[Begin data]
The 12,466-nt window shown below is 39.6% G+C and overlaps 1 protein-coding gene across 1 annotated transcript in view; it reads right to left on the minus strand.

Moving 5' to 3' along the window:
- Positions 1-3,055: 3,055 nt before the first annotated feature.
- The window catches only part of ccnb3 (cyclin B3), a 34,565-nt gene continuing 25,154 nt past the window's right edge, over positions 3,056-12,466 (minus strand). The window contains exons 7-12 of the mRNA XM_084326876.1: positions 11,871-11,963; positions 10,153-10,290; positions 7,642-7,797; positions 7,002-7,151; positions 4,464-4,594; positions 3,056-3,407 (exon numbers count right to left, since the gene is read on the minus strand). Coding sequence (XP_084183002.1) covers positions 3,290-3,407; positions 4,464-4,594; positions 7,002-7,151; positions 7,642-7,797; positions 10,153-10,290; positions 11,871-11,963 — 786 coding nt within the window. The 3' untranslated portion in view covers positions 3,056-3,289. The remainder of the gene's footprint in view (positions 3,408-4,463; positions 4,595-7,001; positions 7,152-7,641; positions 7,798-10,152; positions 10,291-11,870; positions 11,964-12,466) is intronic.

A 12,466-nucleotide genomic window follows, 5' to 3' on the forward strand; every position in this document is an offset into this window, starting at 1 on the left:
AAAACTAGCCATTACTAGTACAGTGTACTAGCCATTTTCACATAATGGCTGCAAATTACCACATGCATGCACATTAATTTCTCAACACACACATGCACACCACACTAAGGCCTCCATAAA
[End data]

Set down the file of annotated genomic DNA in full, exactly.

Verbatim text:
The 12,466-nt window shown below is 39.6% G+C and overlaps 1 protein-coding gene across 1 annotated transcript in view; it reads right to left on the minus strand.

Moving 5' to 3' along the window:
- Positions 1-3,055: 3,055 nt before the first annotated feature.
- The window catches only part of ccnb3 (cyclin B3), a 34,565-nt gene continuing 25,154 nt past the window's right edge, over positions 3,056-12,466 (minus strand). The window contains exons 7-12 of the mRNA XM_084326876.1: positions 11,871-11,963; positions 10,153-10,290; positions 7,642-7,797; positions 7,002-7,151; positions 4,464-4,594; positions 3,056-3,407 (exon numbers count right to left, since the gene is read on the minus strand). Coding sequence (XP_084183002.1) covers positions 3,290-3,407; positions 4,464-4,594; positions 7,002-7,151; positions 7,642-7,797; positions 10,153-10,290; positions 11,871-11,963 — 786 coding nt within the window. The 3' untranslated portion in view covers positions 3,056-3,289. The remainder of the gene's footprint in view (positions 3,408-4,463; positions 4,595-7,001; positions 7,152-7,641; positions 7,798-10,152; positions 10,291-11,870; positions 11,964-12,466) is intronic.

A 12,466-nucleotide genomic window follows, 5' to 3' on the forward strand; every position in this document is an offset into this window, starting at 1 on the left:
AAAACTAGCCATTACTAGTACAGTGTACTAGCCATTTTCACATAATGGCTGCAAATTACCACATGCATGCACATTAATTTCTCAACACACACATGCACACCACACTAAGGCCTCCATAAA